math course s and took at least one and those recommended to take any remedial

math cou rse s and did not take at least one?

Research Question

4 . Is there a difference in high school grade point average (GPA) between students who were recommend ed to take any remedial math

course s and took at least one and those students who were recommended to

take them but did not take any?

Research Question

5 . Is there a difference in first

year of college grade point average (GPA) between students who were recommended to take any remedial math course s and took them and those students who were recommended to take any remedial

math course s but did not take a ny ?

Research Question

6 . Is there a relationship between the percentage of remedial courses

pas sed and the first

year of college GPA for those student s who took any remedial courses ?

Research Question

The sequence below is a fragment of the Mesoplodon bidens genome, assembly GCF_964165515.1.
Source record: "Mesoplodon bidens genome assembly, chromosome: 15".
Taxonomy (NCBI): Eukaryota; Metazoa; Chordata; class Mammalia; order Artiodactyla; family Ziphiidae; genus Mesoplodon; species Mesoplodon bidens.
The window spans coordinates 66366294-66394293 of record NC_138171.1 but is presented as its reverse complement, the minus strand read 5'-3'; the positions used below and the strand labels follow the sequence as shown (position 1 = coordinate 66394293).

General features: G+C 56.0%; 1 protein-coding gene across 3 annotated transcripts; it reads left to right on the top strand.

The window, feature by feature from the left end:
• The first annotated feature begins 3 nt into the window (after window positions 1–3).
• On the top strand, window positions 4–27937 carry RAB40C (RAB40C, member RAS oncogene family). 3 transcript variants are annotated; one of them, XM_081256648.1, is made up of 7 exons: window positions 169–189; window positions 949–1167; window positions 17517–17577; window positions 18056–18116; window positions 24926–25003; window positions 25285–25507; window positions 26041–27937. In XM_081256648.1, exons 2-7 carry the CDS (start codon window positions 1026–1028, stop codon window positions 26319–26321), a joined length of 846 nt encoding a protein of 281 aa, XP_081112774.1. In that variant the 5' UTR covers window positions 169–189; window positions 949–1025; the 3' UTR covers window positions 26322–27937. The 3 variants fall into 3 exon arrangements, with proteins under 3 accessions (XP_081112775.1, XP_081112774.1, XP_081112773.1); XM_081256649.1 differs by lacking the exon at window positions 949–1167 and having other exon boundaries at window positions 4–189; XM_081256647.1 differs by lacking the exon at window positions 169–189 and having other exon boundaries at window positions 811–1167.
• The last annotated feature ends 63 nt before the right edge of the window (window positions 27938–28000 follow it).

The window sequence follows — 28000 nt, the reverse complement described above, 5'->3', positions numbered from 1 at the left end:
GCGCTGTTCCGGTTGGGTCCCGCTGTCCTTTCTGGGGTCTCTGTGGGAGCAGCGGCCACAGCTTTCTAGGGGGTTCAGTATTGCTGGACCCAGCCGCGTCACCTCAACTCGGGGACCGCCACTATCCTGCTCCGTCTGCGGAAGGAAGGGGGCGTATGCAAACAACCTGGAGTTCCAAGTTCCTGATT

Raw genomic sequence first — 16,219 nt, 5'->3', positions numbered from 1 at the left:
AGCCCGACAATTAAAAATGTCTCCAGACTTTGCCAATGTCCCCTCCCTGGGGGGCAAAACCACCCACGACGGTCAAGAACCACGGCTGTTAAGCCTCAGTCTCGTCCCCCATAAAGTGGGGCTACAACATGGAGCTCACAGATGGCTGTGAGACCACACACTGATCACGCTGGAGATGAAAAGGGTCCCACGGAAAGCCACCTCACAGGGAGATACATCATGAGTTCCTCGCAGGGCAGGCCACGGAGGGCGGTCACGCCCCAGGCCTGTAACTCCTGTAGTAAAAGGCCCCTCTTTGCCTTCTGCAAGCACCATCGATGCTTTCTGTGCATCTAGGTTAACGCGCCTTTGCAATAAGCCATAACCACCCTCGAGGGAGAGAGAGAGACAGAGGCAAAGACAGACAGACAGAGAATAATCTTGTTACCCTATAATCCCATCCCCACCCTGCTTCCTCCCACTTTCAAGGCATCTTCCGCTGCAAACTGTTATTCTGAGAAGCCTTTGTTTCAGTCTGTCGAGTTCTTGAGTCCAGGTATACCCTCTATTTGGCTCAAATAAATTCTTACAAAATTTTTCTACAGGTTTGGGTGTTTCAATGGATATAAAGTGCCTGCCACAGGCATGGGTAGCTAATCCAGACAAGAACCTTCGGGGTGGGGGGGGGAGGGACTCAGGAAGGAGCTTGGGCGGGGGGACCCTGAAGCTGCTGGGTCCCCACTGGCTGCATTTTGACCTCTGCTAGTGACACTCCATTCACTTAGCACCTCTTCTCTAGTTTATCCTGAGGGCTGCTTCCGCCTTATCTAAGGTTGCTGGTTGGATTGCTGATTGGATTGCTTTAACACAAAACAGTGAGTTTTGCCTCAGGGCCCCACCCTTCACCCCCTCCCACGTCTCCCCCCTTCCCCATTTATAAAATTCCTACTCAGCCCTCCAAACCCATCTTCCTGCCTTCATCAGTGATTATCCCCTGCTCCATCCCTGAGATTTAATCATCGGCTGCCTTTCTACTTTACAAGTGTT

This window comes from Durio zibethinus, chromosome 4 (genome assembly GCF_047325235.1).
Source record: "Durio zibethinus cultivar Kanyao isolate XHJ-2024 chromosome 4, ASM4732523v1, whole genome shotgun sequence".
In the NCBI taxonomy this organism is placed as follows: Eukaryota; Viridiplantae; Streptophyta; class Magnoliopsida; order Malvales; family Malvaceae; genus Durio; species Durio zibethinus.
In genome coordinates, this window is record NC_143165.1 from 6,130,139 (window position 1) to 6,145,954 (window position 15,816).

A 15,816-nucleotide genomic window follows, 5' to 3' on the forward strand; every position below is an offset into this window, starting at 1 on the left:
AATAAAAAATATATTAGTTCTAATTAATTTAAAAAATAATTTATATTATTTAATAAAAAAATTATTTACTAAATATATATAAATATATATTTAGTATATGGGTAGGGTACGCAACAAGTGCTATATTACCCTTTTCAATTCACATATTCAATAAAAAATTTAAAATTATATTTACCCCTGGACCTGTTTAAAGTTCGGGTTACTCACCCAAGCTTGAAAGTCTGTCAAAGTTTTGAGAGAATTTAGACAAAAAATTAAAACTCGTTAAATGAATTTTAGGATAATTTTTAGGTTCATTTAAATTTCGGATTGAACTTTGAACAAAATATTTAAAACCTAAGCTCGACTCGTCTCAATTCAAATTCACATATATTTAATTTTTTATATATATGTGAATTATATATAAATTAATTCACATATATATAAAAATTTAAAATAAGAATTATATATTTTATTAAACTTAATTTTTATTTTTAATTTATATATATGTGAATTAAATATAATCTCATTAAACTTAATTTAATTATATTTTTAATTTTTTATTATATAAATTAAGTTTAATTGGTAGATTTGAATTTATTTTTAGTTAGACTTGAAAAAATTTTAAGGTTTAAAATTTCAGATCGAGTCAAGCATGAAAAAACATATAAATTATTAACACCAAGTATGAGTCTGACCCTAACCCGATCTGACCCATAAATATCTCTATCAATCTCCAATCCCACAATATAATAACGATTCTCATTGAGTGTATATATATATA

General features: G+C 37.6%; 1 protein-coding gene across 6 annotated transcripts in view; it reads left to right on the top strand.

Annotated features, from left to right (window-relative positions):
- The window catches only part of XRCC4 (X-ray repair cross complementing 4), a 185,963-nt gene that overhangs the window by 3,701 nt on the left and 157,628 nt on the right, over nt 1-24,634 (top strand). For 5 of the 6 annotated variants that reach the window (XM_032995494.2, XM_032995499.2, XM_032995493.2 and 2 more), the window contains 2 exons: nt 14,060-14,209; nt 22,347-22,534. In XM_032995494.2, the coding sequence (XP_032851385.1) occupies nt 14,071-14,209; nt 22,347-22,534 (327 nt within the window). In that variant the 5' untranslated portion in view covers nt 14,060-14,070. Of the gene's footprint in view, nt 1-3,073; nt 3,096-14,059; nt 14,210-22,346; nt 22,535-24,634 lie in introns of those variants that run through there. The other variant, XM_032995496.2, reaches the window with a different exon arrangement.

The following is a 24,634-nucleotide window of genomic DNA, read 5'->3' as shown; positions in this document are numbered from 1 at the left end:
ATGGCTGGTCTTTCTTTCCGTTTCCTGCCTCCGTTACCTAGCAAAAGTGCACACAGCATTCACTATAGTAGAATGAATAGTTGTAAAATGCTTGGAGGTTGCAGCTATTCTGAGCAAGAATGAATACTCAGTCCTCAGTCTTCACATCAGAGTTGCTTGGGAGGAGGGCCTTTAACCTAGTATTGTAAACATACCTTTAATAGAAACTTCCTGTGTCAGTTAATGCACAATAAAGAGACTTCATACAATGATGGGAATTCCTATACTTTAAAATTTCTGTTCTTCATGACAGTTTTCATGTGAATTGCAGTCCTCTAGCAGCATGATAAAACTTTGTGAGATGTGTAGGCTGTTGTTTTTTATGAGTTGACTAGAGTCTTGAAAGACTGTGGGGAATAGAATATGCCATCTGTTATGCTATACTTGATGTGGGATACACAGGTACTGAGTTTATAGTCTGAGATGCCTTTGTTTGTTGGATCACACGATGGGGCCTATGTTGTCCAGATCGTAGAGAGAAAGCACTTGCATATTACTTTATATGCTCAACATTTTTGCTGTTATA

7 . Is there a relationship between family income

of the students recommended to take remedial courses

and the

number of semesters that the students were retained?

11

Significance of the Study

This study will help educational leaders to gain a better understandin g of the value of developmental courses in preparing students for c ollege - level courses. In particular, this study should contribute to the u niversity’s capa bility to accurately assess and

align the remedial courses

to effectively meet the needs of the stu dents who apply but

who are not fully prepared for c ollege - level courses. A student’s performance on a placement assessment is not totally indicative of what he or she is able to do. A comprehen sive examination of developmental students should help instruc tors to target certain key factors which would help identify remediation needs and once remediation is implemented, help to determine the impact on GPA. The results of this examination